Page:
JUAN GAERTNER / SCIENCE PHOTO LIBRARY JUAN GAERTNER / SCIENCE PHOTO LIBRARY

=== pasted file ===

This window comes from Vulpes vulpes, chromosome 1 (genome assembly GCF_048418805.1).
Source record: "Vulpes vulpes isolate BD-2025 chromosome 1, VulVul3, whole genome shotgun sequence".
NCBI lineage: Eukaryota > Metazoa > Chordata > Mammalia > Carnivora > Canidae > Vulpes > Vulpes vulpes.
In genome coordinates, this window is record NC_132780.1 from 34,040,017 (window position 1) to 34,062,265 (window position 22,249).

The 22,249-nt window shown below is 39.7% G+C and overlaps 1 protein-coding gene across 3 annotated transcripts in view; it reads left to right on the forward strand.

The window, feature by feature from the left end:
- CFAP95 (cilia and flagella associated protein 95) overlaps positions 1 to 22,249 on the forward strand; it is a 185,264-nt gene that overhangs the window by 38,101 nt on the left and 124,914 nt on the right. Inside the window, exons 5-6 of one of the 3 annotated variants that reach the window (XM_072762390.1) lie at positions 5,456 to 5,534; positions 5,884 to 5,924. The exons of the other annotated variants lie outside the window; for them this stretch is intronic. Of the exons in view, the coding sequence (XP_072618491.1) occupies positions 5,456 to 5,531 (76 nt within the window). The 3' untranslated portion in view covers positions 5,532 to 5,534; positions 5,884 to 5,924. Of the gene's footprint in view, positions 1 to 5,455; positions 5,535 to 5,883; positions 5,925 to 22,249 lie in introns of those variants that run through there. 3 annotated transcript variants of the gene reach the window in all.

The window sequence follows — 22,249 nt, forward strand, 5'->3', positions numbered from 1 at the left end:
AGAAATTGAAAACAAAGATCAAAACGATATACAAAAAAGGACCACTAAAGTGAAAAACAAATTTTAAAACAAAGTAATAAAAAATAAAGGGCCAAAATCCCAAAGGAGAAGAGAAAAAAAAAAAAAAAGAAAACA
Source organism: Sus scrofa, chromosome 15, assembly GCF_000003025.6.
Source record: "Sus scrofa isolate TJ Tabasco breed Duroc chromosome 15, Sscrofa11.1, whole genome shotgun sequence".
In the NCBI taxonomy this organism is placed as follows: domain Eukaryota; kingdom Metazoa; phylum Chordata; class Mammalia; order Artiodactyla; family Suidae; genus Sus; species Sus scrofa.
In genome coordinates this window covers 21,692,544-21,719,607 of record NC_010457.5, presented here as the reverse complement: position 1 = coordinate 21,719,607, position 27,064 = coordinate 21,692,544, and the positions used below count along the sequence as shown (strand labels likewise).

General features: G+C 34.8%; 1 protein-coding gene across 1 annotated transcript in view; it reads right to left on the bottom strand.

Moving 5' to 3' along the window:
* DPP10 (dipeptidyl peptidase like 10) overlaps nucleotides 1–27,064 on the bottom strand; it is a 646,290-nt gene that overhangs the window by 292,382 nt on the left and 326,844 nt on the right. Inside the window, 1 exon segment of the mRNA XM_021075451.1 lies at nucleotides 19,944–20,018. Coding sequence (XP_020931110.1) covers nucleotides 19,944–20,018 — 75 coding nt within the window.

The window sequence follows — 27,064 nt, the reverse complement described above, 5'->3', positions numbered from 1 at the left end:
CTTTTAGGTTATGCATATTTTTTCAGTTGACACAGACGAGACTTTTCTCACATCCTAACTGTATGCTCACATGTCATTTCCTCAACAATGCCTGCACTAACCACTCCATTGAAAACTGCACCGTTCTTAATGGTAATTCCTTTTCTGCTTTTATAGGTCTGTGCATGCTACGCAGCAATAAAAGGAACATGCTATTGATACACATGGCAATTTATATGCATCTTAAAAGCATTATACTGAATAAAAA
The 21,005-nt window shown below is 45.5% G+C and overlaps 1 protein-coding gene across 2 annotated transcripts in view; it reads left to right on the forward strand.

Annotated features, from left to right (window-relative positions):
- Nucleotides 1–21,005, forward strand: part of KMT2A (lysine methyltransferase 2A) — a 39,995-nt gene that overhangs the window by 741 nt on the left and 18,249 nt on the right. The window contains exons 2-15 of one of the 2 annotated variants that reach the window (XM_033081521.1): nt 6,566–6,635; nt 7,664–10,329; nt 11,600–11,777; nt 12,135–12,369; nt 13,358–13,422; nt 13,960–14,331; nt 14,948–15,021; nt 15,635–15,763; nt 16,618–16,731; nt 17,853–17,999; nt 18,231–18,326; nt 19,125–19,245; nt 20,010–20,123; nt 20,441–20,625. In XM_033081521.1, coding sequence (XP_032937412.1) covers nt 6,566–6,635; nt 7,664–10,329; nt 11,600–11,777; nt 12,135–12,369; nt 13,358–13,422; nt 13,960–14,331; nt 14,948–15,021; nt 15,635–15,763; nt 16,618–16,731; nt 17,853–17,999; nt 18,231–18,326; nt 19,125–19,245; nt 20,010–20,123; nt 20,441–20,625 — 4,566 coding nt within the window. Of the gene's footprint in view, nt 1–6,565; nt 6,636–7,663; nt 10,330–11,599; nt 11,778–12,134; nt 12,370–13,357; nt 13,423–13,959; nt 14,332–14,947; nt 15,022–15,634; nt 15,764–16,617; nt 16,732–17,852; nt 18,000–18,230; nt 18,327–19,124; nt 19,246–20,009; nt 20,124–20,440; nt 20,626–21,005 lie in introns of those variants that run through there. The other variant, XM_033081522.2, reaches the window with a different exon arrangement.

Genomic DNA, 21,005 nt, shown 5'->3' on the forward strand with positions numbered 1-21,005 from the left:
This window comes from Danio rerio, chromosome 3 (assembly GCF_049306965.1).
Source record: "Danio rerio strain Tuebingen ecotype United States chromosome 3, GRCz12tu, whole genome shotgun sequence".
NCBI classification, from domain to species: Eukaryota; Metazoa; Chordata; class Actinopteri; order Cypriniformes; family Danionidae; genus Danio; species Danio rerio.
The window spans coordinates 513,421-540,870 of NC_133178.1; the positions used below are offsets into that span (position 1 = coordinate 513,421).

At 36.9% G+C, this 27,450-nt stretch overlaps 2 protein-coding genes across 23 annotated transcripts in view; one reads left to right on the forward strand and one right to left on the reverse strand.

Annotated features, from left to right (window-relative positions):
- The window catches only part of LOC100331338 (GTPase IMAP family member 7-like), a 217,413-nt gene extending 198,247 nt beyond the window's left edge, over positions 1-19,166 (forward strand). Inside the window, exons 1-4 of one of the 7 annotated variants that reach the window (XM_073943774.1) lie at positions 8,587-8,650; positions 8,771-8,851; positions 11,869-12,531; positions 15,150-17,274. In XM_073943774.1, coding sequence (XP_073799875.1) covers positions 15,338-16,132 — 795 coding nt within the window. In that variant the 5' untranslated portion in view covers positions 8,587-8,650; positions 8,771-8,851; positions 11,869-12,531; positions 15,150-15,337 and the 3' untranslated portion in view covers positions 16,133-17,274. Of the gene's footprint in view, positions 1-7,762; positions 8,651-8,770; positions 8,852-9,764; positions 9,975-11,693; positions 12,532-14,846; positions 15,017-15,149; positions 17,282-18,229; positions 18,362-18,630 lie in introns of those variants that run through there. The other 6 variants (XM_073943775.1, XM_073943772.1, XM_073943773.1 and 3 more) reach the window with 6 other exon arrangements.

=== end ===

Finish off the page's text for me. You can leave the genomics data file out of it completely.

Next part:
Animation of antigen-presenting cells (APCs, blue) delivering antigens from invading organisms to a T-cell (grey). APCs are immune system cells that ingest pathogens in the body, and isolate unique identifying proteins from them. The APCs then bind the protein fragments to a major histocompatibility complex (MHC) protein on the cell surface, and presents the complex to a T-cell, activating it. The activated T-cells then divide and produce chemicals (cytokines) that direct the immune response to the pathogen. This process is part of the adaptive immune system, and is critical in preventing infection. It is also the route by which vaccination works.
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